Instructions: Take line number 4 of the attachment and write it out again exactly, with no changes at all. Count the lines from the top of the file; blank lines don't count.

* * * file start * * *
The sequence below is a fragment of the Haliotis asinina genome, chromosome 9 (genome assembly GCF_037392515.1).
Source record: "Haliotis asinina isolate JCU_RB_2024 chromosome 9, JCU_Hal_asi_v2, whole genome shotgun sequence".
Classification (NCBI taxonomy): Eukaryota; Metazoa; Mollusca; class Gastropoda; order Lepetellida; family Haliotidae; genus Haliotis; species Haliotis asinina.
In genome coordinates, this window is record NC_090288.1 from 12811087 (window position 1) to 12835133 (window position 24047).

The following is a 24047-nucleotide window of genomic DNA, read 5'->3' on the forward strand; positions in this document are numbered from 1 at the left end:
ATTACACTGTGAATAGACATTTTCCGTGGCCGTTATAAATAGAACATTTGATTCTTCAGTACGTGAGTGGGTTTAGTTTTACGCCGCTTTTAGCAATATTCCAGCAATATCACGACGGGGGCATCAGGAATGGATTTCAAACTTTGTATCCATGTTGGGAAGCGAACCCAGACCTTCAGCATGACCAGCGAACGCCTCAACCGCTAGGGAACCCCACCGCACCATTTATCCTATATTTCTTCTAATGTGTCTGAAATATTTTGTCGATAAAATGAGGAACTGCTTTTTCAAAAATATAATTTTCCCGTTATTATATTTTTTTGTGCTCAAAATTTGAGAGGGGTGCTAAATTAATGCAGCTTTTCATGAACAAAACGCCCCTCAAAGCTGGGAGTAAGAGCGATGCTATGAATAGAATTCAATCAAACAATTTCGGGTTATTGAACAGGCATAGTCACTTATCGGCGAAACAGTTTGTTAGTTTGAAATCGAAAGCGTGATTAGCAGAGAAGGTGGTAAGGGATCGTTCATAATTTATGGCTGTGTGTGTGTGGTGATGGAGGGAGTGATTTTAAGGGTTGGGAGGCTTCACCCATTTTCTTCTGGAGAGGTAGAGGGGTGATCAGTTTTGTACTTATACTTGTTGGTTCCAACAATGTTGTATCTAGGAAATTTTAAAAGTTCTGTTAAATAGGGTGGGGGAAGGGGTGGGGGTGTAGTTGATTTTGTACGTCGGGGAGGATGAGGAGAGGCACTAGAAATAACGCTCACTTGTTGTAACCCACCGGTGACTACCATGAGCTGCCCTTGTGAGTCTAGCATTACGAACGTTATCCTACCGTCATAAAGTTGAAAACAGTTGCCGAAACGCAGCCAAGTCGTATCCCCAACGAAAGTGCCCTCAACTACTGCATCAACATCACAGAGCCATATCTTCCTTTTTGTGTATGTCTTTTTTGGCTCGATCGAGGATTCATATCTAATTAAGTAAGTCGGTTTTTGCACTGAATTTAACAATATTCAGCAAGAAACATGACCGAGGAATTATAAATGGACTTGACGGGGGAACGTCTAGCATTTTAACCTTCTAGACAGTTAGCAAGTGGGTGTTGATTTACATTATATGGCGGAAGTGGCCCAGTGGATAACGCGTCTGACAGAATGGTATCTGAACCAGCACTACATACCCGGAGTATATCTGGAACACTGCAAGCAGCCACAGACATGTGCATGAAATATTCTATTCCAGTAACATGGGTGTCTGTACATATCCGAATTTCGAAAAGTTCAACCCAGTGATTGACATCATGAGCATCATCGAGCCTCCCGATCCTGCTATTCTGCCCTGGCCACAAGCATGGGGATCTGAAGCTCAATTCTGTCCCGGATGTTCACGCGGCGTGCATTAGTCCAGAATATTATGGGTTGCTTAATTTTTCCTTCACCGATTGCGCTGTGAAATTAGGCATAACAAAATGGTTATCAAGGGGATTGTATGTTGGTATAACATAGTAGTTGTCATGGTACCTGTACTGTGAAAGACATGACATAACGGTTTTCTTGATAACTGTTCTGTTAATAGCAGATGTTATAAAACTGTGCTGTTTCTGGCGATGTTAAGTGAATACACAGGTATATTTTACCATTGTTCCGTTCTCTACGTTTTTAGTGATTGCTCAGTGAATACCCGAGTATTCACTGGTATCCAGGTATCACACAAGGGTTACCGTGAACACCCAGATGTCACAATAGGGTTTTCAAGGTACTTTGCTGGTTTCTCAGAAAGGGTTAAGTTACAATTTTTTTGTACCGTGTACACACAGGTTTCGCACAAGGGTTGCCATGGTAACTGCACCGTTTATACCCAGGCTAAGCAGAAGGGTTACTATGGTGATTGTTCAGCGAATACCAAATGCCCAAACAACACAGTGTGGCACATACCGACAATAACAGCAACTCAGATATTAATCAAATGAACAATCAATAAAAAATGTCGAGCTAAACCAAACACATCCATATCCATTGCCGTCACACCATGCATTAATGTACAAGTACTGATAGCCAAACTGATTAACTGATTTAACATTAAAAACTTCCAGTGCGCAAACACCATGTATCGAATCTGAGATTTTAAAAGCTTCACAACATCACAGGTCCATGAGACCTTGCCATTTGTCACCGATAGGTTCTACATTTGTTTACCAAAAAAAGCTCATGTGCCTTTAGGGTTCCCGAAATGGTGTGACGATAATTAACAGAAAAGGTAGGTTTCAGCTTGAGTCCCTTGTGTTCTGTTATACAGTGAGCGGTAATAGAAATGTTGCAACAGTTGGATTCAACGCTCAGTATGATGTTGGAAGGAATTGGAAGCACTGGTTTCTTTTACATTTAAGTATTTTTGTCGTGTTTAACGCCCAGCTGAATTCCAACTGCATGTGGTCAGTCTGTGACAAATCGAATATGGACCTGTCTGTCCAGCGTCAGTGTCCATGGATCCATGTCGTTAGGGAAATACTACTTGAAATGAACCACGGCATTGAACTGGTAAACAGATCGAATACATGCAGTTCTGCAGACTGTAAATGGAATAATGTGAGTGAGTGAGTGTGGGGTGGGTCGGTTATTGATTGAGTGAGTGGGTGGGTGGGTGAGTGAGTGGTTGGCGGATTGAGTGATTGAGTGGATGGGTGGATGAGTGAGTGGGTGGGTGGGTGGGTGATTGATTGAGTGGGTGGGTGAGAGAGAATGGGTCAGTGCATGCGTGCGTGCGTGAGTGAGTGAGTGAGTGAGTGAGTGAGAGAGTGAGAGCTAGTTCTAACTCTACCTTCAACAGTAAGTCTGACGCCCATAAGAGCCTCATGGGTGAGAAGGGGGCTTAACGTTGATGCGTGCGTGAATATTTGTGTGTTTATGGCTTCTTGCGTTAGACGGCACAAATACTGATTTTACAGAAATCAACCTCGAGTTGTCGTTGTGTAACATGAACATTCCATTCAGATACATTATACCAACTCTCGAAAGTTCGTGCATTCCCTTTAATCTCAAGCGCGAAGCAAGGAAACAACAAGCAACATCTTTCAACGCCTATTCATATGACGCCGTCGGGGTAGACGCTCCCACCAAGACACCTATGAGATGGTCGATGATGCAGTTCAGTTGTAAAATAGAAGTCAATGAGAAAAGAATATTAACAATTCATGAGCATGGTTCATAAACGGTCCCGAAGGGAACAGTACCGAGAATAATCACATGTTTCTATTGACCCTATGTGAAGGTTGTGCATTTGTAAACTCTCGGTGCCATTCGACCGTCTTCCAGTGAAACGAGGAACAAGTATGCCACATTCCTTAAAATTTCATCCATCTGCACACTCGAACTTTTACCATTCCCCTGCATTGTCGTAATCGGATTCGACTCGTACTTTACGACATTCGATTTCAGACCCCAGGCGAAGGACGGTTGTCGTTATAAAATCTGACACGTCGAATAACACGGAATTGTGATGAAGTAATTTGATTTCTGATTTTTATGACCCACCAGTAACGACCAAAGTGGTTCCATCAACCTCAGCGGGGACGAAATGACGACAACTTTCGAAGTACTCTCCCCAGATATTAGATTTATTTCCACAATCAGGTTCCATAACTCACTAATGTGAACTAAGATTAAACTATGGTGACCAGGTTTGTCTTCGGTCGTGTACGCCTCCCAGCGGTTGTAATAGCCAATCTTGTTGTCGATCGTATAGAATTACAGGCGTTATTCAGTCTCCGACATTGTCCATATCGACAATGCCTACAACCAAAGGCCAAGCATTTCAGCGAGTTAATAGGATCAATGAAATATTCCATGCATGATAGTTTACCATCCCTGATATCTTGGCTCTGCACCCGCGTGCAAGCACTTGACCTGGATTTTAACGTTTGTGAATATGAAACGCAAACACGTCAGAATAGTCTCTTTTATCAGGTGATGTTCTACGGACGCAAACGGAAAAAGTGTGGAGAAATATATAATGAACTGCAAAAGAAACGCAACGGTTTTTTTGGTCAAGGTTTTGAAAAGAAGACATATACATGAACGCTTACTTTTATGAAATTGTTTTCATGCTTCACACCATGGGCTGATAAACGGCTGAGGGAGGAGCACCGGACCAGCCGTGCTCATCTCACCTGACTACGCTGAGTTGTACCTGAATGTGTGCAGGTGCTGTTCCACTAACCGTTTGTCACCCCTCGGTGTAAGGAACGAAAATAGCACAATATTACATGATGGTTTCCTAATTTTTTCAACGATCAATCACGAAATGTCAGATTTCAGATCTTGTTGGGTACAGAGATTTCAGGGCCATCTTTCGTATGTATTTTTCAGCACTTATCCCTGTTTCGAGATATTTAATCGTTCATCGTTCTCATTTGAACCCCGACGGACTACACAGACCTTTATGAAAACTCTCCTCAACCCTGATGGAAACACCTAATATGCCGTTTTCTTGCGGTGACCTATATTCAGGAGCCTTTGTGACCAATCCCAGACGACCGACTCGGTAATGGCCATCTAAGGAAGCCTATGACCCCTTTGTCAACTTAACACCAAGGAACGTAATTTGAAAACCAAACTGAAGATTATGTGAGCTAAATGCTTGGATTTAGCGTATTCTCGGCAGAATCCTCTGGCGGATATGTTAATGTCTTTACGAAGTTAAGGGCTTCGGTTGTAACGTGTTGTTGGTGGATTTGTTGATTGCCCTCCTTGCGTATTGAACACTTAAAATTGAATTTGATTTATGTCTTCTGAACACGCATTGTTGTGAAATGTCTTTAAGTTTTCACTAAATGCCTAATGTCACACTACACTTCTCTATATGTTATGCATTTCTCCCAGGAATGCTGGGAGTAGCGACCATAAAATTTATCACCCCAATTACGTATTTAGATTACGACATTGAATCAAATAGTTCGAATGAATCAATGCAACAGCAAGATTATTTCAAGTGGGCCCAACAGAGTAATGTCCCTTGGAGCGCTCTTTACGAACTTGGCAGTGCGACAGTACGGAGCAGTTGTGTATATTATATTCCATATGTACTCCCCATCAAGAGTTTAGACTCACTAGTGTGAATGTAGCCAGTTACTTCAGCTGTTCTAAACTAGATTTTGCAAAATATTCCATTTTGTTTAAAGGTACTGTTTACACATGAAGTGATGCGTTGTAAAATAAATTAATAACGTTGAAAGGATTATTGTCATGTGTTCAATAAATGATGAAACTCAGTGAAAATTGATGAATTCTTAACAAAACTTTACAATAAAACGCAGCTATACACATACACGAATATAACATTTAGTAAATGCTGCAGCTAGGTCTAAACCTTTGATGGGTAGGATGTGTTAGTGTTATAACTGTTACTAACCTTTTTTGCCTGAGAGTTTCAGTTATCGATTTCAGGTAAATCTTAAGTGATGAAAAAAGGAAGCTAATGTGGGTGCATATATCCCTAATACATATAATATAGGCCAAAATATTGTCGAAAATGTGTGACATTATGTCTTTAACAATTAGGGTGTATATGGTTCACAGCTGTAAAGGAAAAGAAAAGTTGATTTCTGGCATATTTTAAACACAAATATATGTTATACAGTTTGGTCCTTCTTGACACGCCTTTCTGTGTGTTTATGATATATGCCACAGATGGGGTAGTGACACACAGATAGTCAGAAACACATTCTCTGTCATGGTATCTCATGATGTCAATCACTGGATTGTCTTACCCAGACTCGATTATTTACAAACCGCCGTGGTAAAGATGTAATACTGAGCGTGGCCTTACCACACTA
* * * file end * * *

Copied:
In genome coordinates, this window is record NC_090288.1 from 12811087 (window position 1) to 12835133 (window position 24047).